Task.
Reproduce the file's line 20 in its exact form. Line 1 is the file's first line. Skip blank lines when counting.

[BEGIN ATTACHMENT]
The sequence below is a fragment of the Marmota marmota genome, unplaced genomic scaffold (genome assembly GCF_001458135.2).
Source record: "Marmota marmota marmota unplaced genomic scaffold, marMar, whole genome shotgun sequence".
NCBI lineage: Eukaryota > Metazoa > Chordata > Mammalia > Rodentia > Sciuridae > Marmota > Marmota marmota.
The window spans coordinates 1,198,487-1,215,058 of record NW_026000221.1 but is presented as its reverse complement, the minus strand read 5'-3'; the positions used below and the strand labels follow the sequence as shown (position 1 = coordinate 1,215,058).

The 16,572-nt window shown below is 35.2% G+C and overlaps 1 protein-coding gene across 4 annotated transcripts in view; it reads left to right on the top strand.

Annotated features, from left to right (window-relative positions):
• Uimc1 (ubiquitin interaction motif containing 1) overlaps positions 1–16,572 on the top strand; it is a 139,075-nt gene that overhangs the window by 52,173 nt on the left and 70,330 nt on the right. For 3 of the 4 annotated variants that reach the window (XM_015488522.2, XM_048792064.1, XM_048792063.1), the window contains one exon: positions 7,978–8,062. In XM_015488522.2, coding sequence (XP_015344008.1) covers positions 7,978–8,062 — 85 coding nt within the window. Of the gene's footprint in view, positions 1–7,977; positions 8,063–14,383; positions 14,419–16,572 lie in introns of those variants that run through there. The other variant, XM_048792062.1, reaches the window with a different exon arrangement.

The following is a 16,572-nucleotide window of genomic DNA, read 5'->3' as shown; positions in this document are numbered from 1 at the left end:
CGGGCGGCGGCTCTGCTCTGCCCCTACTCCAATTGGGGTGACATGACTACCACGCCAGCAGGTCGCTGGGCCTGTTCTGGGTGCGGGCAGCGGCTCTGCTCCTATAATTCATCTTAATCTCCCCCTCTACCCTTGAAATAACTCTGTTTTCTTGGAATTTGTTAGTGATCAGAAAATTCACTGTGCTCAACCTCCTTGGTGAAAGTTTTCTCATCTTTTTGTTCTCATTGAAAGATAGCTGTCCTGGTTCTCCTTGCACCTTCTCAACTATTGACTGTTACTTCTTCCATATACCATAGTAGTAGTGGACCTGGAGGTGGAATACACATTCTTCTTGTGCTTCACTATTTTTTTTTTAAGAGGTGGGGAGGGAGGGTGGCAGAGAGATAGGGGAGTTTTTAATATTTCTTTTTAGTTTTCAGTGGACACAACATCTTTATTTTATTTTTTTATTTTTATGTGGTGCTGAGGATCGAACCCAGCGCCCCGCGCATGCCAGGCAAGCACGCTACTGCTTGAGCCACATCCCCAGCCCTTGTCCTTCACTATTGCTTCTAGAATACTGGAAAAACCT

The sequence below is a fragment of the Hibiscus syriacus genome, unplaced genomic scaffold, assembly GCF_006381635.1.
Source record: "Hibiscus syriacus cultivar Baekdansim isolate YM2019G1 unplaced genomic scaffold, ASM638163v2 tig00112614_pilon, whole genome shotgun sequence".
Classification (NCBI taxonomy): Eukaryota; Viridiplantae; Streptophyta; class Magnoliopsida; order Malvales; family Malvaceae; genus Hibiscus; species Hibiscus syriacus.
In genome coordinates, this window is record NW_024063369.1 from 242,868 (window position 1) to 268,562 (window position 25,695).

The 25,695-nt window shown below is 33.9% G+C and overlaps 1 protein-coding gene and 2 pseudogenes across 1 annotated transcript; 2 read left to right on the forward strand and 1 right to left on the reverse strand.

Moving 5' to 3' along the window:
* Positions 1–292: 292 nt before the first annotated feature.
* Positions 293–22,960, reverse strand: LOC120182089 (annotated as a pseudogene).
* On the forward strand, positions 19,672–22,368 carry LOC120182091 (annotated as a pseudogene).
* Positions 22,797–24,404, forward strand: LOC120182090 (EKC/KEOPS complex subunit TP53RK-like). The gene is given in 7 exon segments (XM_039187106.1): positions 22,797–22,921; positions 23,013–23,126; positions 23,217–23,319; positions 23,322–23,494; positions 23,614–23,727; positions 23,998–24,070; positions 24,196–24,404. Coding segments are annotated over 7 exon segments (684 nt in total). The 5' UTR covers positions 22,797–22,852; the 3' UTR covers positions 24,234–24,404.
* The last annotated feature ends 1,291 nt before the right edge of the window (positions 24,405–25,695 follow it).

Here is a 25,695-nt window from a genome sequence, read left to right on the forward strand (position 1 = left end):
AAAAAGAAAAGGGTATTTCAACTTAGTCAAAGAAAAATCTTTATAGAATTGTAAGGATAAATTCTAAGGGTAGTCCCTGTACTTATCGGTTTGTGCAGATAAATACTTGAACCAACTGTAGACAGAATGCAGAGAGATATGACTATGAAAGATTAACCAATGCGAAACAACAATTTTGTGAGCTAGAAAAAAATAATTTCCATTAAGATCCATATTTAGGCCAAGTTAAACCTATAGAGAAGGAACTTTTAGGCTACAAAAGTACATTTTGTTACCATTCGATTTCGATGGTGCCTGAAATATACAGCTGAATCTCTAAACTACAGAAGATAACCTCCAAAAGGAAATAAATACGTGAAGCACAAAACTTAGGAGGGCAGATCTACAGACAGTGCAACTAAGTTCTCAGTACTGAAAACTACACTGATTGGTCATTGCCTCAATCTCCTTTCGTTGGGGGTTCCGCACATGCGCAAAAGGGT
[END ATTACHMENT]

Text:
* The last annotated feature ends 1,291 nt before the right edge of the window (positions 24,405–25,695 follow it).